There were plenty of UNM heroes in San Diego, but the performances on the mound were critical. The Lobos gave up 13 walks in four games. Rudy Jaramillo went eight innings vs. BYU, allowing three runs. He was relieved by Gera Sanchez, who gave up no runs in three innings of relief.

Senior Richard Olson went five innings against TCU allowing three runs. Bobby Mares pitched four innings of scoreless relief. Against Utah, Alexis Garza came out of the bullpen to throw 5.1 innings and allowed one run. In the championship game win over TCU, Austin House went seven innings allowing two runs with nine strikeouts. Mares relieved, giving up no runs in two innings.

The Lobos fell out of the NCAA first round in two games, but the baseball played by UNM once again was on a high level in both performance and attitude. UNM had to play the region's top seed in Arizona State on the Sun Devils' home field. UNM took a 2-1 lead into the ninth inning before a three-run homer sent the Lobos into the losers' bracket.

The Lobos might have been one pitch away from an upset over ASU. Or maybe they were one swing of the bat away from marching further along the road to Omaha. The pitch UNM's Gera Sanchez threw at ASU's Joey DeMichele wasn't really a bad one, but the Sun Devil made a good swing to produce his walk-off homer.

The Lobos postseason run ended the next day in a 3-0 loss to No. 16 ranked Arkansas. The Lobos ran into a hot pitcher in Arkansas' DJ Baxendale, who entered the game with a 1.75 ERA. UNM's Olson went seven innings, allowing only two runs off six hits. House gave up one run in relief. The Lobos ended the season at 20-41.

Senior Richard Olson

"These kids overcame some huge challenges, hung in there and got it done," said Birmingham. "We did the right things physically to become Mountain West Champions. But if these kids hadn't been so tough mentally, if they hadn't believed in themselves and their teammates, none of that would have happened.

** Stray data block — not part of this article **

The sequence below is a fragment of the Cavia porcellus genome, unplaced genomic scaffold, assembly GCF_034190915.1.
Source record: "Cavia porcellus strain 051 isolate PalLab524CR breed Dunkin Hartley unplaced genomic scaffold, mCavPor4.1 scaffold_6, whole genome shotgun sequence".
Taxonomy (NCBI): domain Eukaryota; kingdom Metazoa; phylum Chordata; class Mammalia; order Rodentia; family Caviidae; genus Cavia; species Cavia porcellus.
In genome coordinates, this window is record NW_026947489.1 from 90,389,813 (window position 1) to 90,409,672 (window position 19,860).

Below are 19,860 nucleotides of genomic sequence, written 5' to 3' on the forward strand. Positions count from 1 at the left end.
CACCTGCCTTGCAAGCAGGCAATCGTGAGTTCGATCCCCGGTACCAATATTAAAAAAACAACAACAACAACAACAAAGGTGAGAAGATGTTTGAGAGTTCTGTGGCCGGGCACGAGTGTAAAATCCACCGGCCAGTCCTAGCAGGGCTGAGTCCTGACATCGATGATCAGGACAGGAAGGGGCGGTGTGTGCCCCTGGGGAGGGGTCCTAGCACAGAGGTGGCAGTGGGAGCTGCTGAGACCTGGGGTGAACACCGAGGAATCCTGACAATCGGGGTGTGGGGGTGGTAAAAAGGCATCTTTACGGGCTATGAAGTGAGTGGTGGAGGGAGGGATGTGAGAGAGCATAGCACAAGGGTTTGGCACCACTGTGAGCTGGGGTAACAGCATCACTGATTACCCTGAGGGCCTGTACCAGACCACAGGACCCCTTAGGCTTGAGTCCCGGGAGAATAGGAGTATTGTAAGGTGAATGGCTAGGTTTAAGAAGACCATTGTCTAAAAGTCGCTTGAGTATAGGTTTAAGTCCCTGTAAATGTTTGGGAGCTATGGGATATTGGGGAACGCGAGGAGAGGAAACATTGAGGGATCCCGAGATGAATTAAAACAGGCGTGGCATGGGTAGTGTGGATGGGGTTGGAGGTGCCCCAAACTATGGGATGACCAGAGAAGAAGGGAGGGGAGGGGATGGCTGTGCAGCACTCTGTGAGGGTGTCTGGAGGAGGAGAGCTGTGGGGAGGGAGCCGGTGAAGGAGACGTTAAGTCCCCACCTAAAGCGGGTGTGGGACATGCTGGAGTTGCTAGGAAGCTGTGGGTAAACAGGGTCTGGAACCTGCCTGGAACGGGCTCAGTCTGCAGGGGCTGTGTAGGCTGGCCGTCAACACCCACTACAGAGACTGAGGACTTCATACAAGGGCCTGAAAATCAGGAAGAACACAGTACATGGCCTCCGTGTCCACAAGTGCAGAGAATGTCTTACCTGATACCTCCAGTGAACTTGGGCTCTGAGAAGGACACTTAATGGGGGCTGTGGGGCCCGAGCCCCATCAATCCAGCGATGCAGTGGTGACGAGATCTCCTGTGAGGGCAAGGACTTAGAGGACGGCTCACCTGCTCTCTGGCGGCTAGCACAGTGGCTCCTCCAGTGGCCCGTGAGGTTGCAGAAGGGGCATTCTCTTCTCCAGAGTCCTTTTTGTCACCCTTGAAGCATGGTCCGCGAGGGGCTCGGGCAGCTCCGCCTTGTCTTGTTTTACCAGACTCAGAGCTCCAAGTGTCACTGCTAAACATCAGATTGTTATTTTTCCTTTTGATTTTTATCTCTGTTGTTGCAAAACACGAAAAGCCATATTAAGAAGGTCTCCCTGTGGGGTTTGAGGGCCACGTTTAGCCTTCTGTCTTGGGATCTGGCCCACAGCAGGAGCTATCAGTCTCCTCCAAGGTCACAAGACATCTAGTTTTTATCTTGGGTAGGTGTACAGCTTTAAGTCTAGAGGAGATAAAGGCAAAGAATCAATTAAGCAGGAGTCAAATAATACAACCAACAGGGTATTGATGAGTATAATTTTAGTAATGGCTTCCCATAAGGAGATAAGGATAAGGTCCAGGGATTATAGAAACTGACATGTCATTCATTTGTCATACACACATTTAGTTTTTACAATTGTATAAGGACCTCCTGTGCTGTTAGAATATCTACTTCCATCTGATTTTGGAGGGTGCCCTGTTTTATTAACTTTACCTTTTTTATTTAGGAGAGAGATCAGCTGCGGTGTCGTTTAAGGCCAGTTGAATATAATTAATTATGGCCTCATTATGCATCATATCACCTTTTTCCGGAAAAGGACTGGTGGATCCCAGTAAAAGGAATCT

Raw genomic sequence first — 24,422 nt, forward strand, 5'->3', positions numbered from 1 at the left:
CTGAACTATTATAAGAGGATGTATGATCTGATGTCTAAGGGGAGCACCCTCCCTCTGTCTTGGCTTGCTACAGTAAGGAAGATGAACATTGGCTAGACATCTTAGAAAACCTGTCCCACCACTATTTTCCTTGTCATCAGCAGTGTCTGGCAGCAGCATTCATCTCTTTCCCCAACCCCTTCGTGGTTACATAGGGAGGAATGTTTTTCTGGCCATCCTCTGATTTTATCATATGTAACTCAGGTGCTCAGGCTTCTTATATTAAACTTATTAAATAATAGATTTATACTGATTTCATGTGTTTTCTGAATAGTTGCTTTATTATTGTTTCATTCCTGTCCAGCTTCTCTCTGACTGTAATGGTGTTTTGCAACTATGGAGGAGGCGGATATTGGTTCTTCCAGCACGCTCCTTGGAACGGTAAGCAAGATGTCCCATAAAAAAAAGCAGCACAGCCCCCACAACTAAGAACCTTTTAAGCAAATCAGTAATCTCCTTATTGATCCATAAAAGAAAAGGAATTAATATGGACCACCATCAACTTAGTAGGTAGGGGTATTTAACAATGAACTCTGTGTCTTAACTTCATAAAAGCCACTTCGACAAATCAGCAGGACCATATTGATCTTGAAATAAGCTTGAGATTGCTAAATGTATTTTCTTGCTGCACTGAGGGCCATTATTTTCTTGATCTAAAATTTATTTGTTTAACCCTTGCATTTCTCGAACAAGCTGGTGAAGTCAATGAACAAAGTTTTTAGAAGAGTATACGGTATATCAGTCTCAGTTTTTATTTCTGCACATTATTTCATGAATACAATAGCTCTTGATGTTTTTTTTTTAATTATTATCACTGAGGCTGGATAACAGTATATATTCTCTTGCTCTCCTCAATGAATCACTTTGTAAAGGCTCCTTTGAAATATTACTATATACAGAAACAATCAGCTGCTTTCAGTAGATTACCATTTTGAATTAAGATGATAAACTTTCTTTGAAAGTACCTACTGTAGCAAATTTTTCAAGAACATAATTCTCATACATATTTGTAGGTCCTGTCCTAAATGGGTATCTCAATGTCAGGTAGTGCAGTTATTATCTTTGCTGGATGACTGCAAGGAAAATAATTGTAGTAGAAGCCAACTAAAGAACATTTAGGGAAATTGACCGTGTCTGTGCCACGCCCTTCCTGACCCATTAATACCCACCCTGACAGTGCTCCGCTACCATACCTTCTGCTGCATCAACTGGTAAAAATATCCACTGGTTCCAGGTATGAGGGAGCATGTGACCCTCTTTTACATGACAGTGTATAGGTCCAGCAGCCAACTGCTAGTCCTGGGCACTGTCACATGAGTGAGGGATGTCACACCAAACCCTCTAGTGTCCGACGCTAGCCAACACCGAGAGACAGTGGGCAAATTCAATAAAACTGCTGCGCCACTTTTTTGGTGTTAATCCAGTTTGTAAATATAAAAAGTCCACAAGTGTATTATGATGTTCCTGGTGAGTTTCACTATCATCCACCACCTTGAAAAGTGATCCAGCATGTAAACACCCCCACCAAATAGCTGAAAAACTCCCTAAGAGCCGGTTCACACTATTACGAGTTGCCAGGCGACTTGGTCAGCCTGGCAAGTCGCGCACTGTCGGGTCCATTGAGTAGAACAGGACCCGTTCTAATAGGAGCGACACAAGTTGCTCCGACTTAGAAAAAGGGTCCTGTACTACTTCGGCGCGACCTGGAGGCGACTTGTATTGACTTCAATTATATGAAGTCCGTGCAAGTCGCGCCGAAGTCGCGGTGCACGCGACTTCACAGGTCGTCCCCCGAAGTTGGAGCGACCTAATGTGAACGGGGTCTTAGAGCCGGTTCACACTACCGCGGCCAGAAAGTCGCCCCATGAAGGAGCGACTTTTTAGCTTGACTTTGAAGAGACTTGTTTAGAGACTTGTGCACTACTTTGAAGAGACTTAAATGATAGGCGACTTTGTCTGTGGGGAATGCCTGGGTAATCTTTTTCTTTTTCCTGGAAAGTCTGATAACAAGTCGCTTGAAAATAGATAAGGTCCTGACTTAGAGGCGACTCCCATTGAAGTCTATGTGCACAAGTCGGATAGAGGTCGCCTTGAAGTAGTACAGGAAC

"It was all about attitude. The attitude in the Lobo program is the core of what baseball is all about."

The Lobos placed only one player, Quay Grant, on the All-MWC Baseball Team, but junior Rudy Jaramillo was named to the Tempe NCAA Regional team.

Lobo freshman DJ Peterson also threw out one of the top seasons ever by a Lobo rookie. Peterson set the NCAA single-season mark for doubles (32) by a freshman.

Peterson also was named to the 2011 Louisville Slugger Freshman All-American Team and to the 2011 National Collegiate Baseball Writers Association (NCBWA) Freshman All-American Team. He led the Lobos in the majority of offensive statistics this season including: batting average (.317), hits (78), home runs (6), RBI's (48), total bases (134) and slugging percentage (.545).

Peterson's 32 doubles tied him with former Lobo Justin Howard for the single-best season in Mountain West Conference history. Peterson finished second in the nation overall in doubles this year, trailing Jason Krizan of Dallas Baptist, who set the NCAA single-season record with 39 doubles.

Peterson was one of four Lobo starters, who hit .300 or better: Quay Grant, who no longer is with the team, hit .316, Luke Campbell hit .301, and Mitch Garver hit an even .300.

The Lobos' season that began with that challenging schedule ended up producing a cohesive team that should enter the 2012 season as a team the opposition might want to avoid.

"You can go coast-to-coach and people talk about UNM and the great attitude we have here: no fear," said Birmingham. "This is a tough man's game. Baseball is not a pretty-boy sport. The guys who learn to be blue-collar, hard-nosed guys like we produce in Lobo baseball are going to be the guys who make it. They are going to have a shot."

The blue-collar attitude was a huge part of the Lobos' season of 2011. They Lobos rolled up their sleeves as a team and believed in the teammates who had their backs. The Lobos went into the MWC tourney as a team not expected to have much of a shot, but fired a shot heard around the conference.

"My puppies grew some teeth," said Birmingham.